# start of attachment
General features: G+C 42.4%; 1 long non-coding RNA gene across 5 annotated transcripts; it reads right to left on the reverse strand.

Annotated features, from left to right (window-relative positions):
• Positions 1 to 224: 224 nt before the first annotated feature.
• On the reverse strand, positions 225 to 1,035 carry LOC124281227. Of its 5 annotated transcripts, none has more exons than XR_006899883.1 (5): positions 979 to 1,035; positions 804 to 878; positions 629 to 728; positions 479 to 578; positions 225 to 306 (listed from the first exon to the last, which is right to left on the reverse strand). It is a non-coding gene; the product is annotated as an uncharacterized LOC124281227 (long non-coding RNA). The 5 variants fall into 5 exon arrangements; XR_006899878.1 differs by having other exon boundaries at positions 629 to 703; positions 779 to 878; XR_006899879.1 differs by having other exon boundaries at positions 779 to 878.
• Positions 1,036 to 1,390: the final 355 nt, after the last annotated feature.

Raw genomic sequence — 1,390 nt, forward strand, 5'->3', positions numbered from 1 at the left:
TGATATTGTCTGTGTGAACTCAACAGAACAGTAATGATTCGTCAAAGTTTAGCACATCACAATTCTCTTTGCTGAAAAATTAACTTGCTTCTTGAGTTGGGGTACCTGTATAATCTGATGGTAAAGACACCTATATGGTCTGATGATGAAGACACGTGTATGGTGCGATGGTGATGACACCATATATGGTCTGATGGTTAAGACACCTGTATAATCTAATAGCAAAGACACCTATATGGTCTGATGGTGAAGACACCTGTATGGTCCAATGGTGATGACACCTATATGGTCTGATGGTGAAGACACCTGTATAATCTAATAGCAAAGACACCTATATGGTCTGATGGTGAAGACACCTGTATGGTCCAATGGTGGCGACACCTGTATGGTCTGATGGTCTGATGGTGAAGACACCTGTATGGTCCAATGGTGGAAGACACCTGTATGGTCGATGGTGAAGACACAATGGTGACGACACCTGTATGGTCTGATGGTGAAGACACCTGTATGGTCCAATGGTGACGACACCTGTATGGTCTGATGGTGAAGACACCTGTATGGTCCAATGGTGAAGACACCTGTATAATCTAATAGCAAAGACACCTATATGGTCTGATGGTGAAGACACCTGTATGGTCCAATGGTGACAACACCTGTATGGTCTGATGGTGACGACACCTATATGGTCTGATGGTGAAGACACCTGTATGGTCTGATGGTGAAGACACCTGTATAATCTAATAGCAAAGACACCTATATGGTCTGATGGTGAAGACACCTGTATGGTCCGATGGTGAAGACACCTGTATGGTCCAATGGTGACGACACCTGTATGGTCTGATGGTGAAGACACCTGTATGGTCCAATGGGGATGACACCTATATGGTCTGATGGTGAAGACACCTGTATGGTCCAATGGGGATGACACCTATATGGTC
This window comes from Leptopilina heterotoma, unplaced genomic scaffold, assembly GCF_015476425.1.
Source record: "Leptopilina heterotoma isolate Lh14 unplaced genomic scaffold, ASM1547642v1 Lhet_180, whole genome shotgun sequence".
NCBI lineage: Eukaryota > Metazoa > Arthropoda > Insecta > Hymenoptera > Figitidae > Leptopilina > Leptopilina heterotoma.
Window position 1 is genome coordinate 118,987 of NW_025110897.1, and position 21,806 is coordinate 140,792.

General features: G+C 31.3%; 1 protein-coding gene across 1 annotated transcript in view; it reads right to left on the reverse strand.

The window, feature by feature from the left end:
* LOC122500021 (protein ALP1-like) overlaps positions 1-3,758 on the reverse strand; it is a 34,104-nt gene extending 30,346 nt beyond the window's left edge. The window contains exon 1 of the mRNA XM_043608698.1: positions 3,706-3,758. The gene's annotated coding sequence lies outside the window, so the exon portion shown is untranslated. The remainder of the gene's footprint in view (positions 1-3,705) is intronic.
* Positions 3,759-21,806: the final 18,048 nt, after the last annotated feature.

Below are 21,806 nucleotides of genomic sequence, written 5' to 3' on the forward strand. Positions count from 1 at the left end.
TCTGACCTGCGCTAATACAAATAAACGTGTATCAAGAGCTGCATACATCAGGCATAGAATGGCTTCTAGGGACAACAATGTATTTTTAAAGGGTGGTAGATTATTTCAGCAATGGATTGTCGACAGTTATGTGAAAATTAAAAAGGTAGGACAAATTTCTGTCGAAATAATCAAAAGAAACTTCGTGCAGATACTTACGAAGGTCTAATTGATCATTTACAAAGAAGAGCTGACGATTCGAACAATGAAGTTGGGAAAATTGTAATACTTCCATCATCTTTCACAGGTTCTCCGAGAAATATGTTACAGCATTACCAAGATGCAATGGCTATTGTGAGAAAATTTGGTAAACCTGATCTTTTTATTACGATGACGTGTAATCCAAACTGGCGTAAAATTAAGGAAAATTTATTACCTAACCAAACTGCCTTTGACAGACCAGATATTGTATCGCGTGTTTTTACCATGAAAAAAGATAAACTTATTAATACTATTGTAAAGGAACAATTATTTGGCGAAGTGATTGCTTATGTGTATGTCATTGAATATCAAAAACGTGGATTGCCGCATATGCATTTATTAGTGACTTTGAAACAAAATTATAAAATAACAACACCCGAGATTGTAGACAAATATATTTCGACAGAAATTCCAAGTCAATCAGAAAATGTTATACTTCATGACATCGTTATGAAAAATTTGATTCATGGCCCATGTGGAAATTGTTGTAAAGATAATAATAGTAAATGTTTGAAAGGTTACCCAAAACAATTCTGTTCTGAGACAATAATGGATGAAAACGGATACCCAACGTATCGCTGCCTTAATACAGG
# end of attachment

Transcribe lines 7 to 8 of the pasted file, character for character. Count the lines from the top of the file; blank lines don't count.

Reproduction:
TGATATTGTCTGTGTGAACTCAACAGAACAGTAATGATTCGTCAAAGTTTAGCACATCACAATTCTCTTTGCTGAAAAATTAACTTGCTTCTTGAGTTGGGGTACCTGTATAATCTGATGGTAAAGACACCTATATGGTCTGATGATGAAGACACGTGTATGGTGCGATGGTGATGACACCATATATGGTCTGATGGTTAAGACACCTGTATAATCTAATAGCAAAGACACCTATATGGTCTGATGGTGAAGACACCTGTATGGTCCAATGGTGATGACACCTATATGGTCTGATGGTGAAGACACCTGTATAATCTAATAGCAAAGACACCTATATGGTCTGATGGTGAAGACACCTGTATGGTCCAATGGTGGCGACACCTGTATGGTCTGATGGTCTGATGGTGAAGACACCTGTATGGTCCAATGGTGGAAGACACCTGTATGGTCGATGGTGAAGACACAATGGTGACGACACCTGTATGGTCTGATGGTGAAGACACCTGTATGGTCCAATGGTGACGACACCTGTATGGTCTGATGGTGAAGACACCTGTATGGTCCAATGGTGAAGACACCTGTATAATCTAATAGCAAAGACACCTATATGGTCTGATGGTGAAGACACCTGTATGGTCCAATGGTGACAACACCTGTATGGTCTGATGGTGACGACACCTATATGGTCTGATGGTGAAGACACCTGTATGGTCTGATGGTGAAGACACCTGTATAATCTAATAGCAAAGACACCTATATGGTCTGATGGTGAAGACACCTGTATGGTCCGATGGTGAAGACACCTGTATGGTCCAATGGTGACGACACCTGTATGGTCTGATGGTGAAGACACCTGTATGGTCCAATGGGGATGACACCTATATGGTCTGATGGTGAAGACACCTGTATGGTCCAATGGGGATGACACCTATATGGTC
This window comes from Leptopilina heterotoma, unplaced genomic scaffold, assembly GCF_015476425.1.